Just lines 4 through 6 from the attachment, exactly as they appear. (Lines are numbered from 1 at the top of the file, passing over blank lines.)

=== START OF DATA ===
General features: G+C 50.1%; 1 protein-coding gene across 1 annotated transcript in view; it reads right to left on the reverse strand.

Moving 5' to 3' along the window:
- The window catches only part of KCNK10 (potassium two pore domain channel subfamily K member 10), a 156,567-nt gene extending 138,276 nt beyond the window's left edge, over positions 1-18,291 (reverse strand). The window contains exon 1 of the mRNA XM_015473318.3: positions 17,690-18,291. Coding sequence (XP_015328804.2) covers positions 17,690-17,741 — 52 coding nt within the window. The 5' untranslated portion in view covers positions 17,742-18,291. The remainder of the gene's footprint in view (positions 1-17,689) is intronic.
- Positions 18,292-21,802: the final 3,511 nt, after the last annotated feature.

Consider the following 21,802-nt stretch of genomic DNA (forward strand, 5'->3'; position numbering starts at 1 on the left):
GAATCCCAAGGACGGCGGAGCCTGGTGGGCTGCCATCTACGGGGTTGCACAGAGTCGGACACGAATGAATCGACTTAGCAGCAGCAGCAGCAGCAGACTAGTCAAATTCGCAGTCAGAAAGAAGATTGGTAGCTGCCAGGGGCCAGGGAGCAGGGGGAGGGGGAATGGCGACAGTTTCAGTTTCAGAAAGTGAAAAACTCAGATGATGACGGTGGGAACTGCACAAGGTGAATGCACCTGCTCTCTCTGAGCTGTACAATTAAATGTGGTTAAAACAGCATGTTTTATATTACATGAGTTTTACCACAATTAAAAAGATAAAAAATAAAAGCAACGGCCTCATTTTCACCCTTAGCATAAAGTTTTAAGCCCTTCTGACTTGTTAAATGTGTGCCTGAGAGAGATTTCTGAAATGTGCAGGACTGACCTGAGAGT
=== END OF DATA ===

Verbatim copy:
- Positions 18,292-21,802: the final 3,511 nt, after the last annotated feature.

Consider the following 21,802-nt stretch of genomic DNA (forward strand, 5'->3'; position numbering starts at 1 on the left):
GAATCCCAAGGACGGCGGAGCCTGGTGGGCTGCCATCTACGGGGTTGCACAGAGTCGGACACGAATGAATCGACTTAGCAGCAGCAGCAGCAGCAGACTAGTCAAATTCGCAGTCAGAAAGAAGATTGGTAGCTGCCAGGGGCCAGGGAGCAGGGGGAGGGGGAATGGCGACAGTTTCAGTTTCAGAAAGTGAAAAACTCAGATGATGACGGTGGGAACTGCACAAGGTGAATGCACCTGCTCTCTCTGAGCTGTACAATTAAATGTGGTTAAAACAGCATGTTTTATATTACATGAGTTTTACCACAATTAAAAAGATAAAAAATAAAAGCAACGGCCTCATTTTCACCCTTAGCATAAAGTTTTAAGCCCTTCTGACTTGTTAAATGTGTGCCTGAGAGAGATTTCTGAAATGTGCAGGACTGACCTGAGAGT